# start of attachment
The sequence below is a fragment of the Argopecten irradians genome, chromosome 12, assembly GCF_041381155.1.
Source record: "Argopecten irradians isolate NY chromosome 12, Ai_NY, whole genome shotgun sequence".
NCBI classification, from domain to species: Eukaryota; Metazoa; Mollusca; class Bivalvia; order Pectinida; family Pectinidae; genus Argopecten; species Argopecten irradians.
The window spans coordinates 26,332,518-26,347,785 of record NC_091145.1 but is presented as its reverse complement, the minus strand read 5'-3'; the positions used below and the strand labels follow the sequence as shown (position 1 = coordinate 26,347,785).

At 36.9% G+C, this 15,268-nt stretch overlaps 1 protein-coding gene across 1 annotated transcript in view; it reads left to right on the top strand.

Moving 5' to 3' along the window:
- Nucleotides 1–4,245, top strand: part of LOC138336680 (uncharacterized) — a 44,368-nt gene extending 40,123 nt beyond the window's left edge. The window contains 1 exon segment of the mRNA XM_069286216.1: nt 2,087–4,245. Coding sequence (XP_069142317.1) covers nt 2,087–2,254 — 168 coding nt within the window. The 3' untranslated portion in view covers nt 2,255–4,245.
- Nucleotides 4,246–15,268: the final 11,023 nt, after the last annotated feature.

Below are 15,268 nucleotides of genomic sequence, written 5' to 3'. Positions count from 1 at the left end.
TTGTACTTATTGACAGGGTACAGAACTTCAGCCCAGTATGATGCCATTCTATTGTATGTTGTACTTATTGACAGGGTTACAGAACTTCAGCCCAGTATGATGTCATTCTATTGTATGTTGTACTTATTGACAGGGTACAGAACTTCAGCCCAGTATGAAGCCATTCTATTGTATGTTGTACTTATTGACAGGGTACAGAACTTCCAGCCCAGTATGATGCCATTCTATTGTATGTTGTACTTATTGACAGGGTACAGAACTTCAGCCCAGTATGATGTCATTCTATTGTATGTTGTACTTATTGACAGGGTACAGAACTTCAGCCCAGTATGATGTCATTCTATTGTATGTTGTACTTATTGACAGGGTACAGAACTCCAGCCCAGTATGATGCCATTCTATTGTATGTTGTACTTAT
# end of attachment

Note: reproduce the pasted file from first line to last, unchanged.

The sequence below is a fragment of the Argopecten irradians genome, chromosome 12, assembly GCF_041381155.1.
Source record: "Argopecten irradians isolate NY chromosome 12, Ai_NY, whole genome shotgun sequence".
NCBI classification, from domain to species: Eukaryota; Metazoa; Mollusca; class Bivalvia; order Pectinida; family Pectinidae; genus Argopecten; species Argopecten irradians.
The window spans coordinates 26,332,518-26,347,785 of record NC_091145.1 but is presented as its reverse complement, the minus strand read 5'-3'; the positions used below and the strand labels follow the sequence as shown (position 1 = coordinate 26,347,785).

At 36.9% G+C, this 15,268-nt stretch overlaps 1 protein-coding gene across 1 annotated transcript in view; it reads left to right on the top strand.

Moving 5' to 3' along the window:
- Nucleotides 1–4,245, top strand: part of LOC138336680 (uncharacterized) — a 44,368-nt gene extending 40,123 nt beyond the window's left edge. The window contains 1 exon segment of the mRNA XM_069286216.1: nt 2,087–4,245. Coding sequence (XP_069142317.1) covers nt 2,087–2,254 — 168 coding nt within the window. The 3' untranslated portion in view covers nt 2,255–4,245.
- Nucleotides 4,246–15,268: the final 11,023 nt, after the last annotated feature.

Below are 15,268 nucleotides of genomic sequence, written 5' to 3'. Positions count from 1 at the left end.
TTGTACTTATTGACAGGGTACAGAACTTCAGCCCAGTATGATGCCATTCTATTGTATGTTGTACTTATTGACAGGGTTACAGAACTTCAGCCCAGTATGATGTCATTCTATTGTATGTTGTACTTATTGACAGGGTACAGAACTTCAGCCCAGTATGAAGCCATTCTATTGTATGTTGTACTTATTGACAGGGTACAGAACTTCCAGCCCAGTATGATGCCATTCTATTGTATGTTGTACTTATTGACAGGGTACAGAACTTCAGCCCAGTATGATGTCATTCTATTGTATGTTGTACTTATTGACAGGGTACAGAACTTCAGCCCAGTATGATGTCATTCTATTGTATGTTGTACTTATTGACAGGGTACAGAACTCCAGCCCAGTATGATGCCATTCTATTGTATGTTGTACTTAT